Broken Christmas Trees Live Again As Christmas Wreaths

12/22/2012 7:00 AM
By Jane W. Graham Virginia Correspondent

SWANtON, Md. — The combination of Hurricane Sandy and a nor’easter hit the Pinetum Christmas Tree farm here with a vengeance owners Marshall and Cindy Stacy had never before experienced. Their Douglas firs, laden with over 20 inches of frozen snow were snapped in half by the high winds.

Cindy reports that they lost 3,000 Douglas firs and had to return 70 percent of the money they had been paid for the big trees that had been ordered for large display venues.

The Stacys are not ones to wring their hands in despair. Before he began the clean-up, Marshall told Cindy to collect all the greenery she wanted for her annual wreath making project. She did and started making wreaths. The result is a Christmas miracle in its own right, a case of given lemons, make lemonade.

Usually Cindy makes about 50 wreaths using three types of evergreens, a red bow and white pine cone. Ten days before Christmas this year she had made over 100 and the orders were still coming. She attributes this to the publicity her farm has gotten about their dramatic loss of trees, saying some are sympathy purchases. Whatever the reason, the wreath making was continuing.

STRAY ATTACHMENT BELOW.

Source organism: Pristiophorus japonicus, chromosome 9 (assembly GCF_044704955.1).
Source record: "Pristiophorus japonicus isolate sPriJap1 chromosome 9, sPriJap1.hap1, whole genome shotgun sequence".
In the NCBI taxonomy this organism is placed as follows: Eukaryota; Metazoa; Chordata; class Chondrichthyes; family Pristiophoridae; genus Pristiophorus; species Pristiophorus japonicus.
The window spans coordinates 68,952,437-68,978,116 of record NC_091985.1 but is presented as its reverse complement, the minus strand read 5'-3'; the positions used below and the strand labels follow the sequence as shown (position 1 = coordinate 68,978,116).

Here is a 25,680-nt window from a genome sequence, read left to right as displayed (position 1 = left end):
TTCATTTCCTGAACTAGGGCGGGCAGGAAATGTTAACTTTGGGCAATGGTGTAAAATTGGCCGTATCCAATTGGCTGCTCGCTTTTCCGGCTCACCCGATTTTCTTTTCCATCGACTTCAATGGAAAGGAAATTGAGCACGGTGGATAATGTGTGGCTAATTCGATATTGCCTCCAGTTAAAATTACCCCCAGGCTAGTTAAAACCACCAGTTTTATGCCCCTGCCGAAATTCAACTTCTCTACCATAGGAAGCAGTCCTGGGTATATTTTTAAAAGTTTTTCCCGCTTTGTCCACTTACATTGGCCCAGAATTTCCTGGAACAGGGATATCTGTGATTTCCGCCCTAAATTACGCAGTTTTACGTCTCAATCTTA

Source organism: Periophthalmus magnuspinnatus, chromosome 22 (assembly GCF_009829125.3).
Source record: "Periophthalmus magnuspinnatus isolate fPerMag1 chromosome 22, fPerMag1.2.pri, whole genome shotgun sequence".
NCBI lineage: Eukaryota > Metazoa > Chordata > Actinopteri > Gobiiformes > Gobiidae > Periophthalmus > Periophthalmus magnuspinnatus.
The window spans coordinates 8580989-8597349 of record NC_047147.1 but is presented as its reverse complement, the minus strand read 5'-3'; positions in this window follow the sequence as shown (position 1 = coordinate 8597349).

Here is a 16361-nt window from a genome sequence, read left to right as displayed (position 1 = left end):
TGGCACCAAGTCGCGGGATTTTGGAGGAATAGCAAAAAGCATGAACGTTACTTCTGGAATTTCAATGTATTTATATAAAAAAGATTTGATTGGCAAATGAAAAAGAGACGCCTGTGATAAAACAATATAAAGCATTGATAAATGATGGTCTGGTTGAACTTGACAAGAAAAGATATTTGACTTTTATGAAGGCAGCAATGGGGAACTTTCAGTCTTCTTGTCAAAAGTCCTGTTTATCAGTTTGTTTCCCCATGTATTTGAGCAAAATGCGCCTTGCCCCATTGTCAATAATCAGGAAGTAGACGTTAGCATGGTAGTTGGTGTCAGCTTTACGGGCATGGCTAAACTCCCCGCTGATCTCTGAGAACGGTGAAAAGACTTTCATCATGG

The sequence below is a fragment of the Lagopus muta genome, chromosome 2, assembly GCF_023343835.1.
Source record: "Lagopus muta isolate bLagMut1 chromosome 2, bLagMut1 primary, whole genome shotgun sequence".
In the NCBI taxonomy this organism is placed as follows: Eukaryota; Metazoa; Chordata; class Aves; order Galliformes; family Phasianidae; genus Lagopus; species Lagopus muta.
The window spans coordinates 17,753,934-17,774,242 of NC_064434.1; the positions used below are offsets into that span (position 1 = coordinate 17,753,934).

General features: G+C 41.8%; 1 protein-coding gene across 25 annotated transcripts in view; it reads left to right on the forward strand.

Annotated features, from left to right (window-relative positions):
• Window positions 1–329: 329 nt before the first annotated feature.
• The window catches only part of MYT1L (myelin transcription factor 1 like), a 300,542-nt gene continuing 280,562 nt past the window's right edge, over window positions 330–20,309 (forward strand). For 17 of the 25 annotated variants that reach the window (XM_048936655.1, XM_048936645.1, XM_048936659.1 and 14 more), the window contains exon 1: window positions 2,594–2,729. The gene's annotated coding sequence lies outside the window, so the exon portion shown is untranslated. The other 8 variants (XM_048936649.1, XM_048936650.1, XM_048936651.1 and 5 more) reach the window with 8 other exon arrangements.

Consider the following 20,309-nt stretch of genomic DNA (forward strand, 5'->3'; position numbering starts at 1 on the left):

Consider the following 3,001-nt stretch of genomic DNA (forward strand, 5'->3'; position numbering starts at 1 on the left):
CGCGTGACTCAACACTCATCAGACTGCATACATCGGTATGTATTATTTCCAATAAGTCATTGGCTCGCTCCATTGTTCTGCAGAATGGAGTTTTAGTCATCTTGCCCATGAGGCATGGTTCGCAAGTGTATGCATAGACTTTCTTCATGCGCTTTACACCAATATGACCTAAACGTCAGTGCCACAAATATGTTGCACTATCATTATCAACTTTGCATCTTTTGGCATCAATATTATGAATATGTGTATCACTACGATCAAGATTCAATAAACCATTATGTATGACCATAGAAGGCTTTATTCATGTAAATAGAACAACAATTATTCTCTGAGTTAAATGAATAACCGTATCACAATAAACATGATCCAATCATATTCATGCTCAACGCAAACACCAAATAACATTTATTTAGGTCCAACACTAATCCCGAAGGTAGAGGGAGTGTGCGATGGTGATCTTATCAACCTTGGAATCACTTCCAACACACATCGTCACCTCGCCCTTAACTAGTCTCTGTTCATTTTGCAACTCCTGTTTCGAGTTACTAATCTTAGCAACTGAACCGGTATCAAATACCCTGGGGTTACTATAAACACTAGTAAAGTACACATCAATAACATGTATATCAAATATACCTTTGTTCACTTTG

“I’ve been real happy so many people have ordered them,” Cindy declared in a telephone interview.

Her Episcopal priest bought a dozen for his own home and hung some on the church doors as well. He also told their story in the church newsletter.

The Garrett County, Md. Christmas tree grower has gained a new name this year The Wreath Lady.

“I kind of like being known as the Wreath Lady,” she confided.

Cindy has her own wreath making room on the 370-acre farm where she and Marshall have grown Douglas firs for 43 years, specializing in big trees from 15 to 18 feet tall. The trees are valued at $500 each.

She said wreath making is labor intensive. She clips her own greens, using three different species of evergreen to make thick wreaths. She likes each piece to be six to seven inches long. She clamps the greens to metal rings that she orders in lots of 50. She has had to reorder twice this season. She uses a clamping machine that helps the work go quicker.

After the wreaths are made, she lays them on the floor to check for imperfections. There is always one place, it seems, where there is a thin place that looks like a hole in the greenery. There she puts a water-proof red velvet bow and a large cone from a white pine tree. These come mostly from South Carolina or she collects them in travels in Virginia and the Carolinas. She uses rings and bows made in the United States.

The Stacys have found a way to use their wreath making materials to help make the world a better place. They use residents from a nearby juvenile detention center to do some of the work on the farm and teach them to make wreaths. They have given the center a clamping machine like Cindy uses to help the youth make their own wreaths which they are selling to Maryland government offices. They also provide the greens to the center for the young people to use in making their wreaths.

The history of what has become the Christmas wreath, probably the most universal Christmas decoration after the beloved Christmas tree, can be traced to ancient Rome where wreaths were seen as symbols of victory. It is easy to see Cindy Stacy’s wreaths and her positive attitude in the face of disaster as a statement of victory.

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